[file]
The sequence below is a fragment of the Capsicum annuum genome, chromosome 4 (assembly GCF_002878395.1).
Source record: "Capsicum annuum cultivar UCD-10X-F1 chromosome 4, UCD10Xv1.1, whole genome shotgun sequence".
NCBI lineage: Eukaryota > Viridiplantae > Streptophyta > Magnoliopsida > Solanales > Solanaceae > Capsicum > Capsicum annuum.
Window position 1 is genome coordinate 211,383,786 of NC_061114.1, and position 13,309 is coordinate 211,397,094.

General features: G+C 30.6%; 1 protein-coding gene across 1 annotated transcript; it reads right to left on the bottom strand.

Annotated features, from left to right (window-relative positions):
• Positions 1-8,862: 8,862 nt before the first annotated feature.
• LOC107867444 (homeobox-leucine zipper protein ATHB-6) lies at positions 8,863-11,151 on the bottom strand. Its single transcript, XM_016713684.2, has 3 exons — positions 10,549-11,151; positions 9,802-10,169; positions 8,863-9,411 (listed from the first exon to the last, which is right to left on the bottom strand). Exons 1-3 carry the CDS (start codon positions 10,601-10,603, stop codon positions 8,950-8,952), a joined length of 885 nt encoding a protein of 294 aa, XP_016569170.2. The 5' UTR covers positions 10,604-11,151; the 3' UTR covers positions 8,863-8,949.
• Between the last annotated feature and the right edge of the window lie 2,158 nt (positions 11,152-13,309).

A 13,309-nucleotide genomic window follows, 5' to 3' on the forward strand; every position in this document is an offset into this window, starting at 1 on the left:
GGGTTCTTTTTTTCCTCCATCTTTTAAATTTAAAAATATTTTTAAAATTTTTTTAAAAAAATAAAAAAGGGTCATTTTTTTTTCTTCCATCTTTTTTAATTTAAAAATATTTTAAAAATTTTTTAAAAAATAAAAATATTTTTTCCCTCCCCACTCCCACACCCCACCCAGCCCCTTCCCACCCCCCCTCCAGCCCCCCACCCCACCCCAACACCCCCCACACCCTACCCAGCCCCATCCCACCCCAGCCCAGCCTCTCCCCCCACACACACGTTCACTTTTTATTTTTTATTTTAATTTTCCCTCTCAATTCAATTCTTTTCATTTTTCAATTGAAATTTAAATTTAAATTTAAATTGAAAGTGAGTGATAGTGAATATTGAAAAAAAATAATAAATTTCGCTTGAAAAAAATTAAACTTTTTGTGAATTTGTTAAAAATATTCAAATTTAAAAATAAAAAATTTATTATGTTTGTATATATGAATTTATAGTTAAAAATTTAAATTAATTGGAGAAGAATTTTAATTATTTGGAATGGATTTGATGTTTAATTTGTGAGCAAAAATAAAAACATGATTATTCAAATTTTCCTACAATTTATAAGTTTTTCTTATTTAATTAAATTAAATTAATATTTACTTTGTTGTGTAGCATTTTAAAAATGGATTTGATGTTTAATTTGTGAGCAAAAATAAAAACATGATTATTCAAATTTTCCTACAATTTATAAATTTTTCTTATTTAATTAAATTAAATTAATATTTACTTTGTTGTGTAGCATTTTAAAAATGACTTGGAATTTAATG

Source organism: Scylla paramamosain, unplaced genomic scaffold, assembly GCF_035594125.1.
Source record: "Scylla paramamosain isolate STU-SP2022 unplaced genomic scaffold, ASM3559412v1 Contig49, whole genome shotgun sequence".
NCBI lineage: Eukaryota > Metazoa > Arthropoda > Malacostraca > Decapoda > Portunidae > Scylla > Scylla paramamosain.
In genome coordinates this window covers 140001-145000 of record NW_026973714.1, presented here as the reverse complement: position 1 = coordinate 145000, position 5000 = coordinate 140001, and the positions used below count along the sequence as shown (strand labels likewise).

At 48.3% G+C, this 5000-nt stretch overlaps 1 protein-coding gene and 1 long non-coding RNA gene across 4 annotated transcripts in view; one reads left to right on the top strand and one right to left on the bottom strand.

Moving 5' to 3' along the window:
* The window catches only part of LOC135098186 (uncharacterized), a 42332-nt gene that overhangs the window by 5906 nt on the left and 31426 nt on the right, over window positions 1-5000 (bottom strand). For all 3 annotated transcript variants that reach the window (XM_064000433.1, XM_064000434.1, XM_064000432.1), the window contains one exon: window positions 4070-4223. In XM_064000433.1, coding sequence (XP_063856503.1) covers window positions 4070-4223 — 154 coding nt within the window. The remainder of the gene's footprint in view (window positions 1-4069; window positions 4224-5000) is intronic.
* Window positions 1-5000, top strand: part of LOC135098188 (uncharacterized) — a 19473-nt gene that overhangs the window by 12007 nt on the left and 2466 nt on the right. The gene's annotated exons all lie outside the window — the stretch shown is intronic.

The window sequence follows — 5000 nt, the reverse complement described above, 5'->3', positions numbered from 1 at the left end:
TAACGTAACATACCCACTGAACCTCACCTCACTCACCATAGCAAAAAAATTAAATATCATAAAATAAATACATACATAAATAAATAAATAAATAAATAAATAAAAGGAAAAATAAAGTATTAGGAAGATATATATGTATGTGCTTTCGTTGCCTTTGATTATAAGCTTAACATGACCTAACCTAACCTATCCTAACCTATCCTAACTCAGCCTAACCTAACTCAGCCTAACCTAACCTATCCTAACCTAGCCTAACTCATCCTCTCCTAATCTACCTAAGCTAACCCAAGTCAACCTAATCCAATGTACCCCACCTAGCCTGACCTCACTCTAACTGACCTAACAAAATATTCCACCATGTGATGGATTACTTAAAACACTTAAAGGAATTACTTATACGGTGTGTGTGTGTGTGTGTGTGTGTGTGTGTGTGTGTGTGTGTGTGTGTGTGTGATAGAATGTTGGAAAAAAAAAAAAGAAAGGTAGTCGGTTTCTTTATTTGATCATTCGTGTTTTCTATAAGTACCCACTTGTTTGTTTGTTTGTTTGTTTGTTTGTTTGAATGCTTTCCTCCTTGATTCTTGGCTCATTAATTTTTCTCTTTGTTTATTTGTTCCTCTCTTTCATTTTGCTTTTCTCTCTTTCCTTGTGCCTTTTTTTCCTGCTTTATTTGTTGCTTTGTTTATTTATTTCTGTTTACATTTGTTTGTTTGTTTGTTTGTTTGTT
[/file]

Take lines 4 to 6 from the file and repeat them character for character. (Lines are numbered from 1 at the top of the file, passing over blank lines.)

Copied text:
Window position 1 is genome coordinate 211,383,786 of NC_061114.1, and position 13,309 is coordinate 211,397,094.

General features: G+C 30.6%; 1 protein-coding gene across 1 annotated transcript; it reads right to left on the bottom strand.

Annotated features, from left to right (window-relative positions):